Environment-Friendly Rain Gardens Transformed This Puyallup Neighborhood

With help from Rain Dog Designs, one Washington community gets greener.
| FROM THE PRINT EDITION |
 
 
A rain garden stands out with bright yellow from black-eyed Susans, lavender from Russian sage and pink from Autumn Joy sedum.

A little extra rain may not seem like a big deal for Seattleites, but stormwater runoff can collect pollutants and be harmful to the environment, contaminating streams, wetlands, lakes and marine waters. Rain gardens, which help to absorb and purify the water before it makes its way into underground aquifers, are an aesthetically pleasing solution, says Marilyn Jacobs co-owner of Rain Dog Designs (Gig Harbor, 253.459.3539; raindogdesigns.com), a landscaping company with extensive rain garden installation experience. 

Creating a rain garden and maintaining one hardly require a green thumb. Jacobs suggests planting it with native, sustainable plants, such as evergreen huckleberry or boxwood honeysuckle, for the easiest maintenance and the most ecological benefits. Those who want their garden to stand out can bring in plants with brighter blooms. For example, Rain Dog designed a colorful, residential garden for a homeowner in Puyallup with a mix of small trees and plants that includes an Acer “Fireglow”maple, yellow twig dogwood, dwarf pines, Autumn Joy sedum, Russian sage, red Echinacea, black-eyed Susans and daisies.

With some teamwork, Rain Dog also helped transform that same residence’s neighborhood (along Eighth Avenue NW). The Puyallup residents applied for and received a grant to redo their street with pervious concrete and asphalt, and Jacobs was brought in to design 13 rain gardens lining the new sidewalks. She determined which plants would be used for each garden, based on the level of maintenance respective to the interests of the homeowner. “For those who really needed low maintenance [rain gardens], we used various sizes of river rock and grasses, like Elijah Blue fescue grass,” says Jacobs.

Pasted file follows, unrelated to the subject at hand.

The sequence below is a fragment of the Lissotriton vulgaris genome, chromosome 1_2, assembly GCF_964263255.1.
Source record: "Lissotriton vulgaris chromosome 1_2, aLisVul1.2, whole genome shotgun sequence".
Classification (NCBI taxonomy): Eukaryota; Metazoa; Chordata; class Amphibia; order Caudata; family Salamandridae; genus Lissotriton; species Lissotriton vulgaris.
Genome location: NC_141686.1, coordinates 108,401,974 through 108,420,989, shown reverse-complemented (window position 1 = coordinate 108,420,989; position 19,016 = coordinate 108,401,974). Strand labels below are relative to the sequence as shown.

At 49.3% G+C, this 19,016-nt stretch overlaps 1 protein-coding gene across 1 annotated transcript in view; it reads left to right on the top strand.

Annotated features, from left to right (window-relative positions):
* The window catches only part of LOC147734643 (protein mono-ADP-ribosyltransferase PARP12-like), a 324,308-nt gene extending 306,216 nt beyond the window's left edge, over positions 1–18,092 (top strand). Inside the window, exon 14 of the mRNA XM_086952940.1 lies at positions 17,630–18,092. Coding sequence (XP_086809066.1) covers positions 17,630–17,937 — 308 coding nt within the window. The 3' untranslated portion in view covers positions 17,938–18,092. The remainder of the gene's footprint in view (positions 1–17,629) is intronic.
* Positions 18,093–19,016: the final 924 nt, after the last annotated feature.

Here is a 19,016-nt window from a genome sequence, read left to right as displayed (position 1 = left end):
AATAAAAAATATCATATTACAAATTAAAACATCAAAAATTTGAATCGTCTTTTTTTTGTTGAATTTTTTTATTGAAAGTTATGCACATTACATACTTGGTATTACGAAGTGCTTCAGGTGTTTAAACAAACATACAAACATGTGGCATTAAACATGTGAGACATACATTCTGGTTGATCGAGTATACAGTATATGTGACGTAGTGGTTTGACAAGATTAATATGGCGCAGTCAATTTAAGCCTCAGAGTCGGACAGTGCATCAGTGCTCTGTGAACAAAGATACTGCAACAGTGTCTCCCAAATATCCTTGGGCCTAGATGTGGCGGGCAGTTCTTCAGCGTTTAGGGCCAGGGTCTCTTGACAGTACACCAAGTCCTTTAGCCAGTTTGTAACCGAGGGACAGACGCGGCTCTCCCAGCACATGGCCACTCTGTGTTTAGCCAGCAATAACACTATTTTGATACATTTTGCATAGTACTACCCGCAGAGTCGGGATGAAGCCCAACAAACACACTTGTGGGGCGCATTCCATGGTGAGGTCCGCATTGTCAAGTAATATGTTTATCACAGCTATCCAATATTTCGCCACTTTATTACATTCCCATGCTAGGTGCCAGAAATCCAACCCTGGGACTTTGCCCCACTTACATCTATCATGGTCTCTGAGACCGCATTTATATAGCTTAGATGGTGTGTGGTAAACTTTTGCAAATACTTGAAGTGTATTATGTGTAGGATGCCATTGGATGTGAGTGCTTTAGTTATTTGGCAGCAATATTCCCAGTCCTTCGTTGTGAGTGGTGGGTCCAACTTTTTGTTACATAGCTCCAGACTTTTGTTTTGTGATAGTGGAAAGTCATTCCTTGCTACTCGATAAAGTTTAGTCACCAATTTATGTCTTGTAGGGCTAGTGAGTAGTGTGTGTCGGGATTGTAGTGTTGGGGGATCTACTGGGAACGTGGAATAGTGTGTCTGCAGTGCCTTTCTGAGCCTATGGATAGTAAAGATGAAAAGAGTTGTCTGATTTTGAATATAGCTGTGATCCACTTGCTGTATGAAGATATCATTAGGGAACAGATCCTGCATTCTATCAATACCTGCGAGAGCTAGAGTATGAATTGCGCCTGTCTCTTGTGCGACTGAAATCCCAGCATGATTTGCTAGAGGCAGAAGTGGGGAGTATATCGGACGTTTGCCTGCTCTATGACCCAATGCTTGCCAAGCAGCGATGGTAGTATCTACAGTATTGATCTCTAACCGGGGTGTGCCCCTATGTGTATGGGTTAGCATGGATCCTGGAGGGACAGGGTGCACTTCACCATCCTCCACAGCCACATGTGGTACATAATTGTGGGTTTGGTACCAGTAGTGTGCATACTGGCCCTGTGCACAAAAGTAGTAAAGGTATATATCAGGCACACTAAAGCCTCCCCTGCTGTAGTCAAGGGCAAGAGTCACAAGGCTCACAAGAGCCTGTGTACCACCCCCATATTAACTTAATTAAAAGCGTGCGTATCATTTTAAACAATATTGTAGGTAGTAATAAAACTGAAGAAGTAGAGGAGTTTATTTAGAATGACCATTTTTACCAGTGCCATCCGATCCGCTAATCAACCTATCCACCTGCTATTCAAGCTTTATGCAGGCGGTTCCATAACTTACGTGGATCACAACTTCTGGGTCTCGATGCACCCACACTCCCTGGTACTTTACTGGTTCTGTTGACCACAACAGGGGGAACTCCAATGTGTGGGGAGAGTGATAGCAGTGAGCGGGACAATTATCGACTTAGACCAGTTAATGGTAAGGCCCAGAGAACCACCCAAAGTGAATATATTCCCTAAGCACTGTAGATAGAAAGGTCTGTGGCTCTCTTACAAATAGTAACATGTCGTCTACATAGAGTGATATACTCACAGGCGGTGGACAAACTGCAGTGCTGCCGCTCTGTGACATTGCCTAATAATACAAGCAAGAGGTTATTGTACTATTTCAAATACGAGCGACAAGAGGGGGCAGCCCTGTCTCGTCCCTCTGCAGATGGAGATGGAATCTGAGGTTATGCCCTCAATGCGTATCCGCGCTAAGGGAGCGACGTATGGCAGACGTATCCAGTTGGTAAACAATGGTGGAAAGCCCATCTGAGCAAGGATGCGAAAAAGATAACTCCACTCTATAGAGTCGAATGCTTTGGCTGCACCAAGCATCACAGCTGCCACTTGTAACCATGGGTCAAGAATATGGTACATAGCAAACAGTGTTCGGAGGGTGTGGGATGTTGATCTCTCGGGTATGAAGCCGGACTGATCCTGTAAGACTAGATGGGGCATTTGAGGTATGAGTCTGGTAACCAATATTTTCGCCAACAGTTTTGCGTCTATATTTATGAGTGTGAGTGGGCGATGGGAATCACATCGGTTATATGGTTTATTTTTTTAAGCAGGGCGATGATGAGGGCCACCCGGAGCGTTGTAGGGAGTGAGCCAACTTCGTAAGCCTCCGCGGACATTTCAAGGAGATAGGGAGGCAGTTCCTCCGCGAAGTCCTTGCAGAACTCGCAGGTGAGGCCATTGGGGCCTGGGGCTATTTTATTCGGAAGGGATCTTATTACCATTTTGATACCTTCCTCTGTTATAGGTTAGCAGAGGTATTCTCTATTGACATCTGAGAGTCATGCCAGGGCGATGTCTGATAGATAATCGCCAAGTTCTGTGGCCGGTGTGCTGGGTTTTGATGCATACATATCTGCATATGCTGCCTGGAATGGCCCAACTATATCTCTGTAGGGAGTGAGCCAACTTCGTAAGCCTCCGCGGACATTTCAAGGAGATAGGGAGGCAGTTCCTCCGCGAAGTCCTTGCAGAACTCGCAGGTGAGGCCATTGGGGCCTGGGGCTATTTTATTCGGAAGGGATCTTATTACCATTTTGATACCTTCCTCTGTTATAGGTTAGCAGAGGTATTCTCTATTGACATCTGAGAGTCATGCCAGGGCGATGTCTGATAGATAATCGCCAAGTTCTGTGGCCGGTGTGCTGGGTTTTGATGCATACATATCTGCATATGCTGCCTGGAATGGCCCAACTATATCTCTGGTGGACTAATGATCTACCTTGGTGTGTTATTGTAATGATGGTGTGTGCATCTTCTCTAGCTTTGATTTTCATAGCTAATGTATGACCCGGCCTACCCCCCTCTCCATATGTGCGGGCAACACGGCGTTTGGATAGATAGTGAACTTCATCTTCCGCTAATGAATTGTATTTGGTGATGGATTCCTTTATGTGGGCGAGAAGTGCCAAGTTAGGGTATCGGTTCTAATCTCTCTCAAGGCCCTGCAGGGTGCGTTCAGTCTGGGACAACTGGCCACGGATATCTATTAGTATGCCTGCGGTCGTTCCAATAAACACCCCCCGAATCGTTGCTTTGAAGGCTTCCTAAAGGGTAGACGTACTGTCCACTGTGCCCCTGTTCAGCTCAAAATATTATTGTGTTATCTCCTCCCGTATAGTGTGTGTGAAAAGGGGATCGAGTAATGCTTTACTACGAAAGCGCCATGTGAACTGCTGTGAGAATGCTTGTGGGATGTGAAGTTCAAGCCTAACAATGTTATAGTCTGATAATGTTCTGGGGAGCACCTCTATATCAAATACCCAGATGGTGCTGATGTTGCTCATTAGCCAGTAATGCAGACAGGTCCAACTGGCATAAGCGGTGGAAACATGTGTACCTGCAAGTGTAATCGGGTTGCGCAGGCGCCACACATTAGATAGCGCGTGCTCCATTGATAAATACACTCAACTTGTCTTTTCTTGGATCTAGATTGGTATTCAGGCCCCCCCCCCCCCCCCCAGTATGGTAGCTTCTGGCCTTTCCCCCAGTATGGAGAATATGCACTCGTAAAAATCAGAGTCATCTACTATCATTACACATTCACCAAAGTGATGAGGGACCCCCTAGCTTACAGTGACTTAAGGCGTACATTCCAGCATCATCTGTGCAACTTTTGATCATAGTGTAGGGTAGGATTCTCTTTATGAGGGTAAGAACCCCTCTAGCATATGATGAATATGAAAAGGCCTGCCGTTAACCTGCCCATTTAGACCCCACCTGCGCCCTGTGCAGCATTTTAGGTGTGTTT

“On planting day, 90 volunteers came out to plant the 2,782 plants that I had placed. It started raining that afternoon right after we finished planting, and there was no standing water anywhere,” says Jacobs—mission accomplished. Round up your neighbors and get digging! 

Photgraphs by Rain Dog Designs. Rain Dog Designs installed a number of gardens along Eighth Avenue NW in Puyallup (funded by a grant) including one at the neighborhood school; dwarf dogwood, Russian sage and dwarf mugo pines are among the plants in rain gardens that line the community’s sidewalks

Dig In
Rain Dog Designs helps clients through the whole process of rain garden design, from picking a spot to planting. But if you want to create your own, Marilyn Jacobs suggests these steps: 

1. Pick a spot for your rain garden by testing your soil; a good place for a rain garden should have soil that’s moist, crumbles easily and has the texture of sand rather than clay.

2. Large roots will soak up the moisture your garden needs, so avoid creating the garden near a big tree, like a Douglas fir.  

3. Dig your garden in either fall or spring for the perfect amount of soil moisture. 

4. Once you excavate at least a 24-inch-deep area, lay a base of either compost (if your soil passes the test) or a rain garden soil mix. 

5. Add some mulch and plant away! 

For the full rain garden rundown, download the Rain Garden Handbook of Western Washington. Go to access.wa.gov and search “rain gardens.” You can also find more information about rain gardens, and incentives that many communities are offering to homeowners interested in installing them, at 12000raingardens.org.

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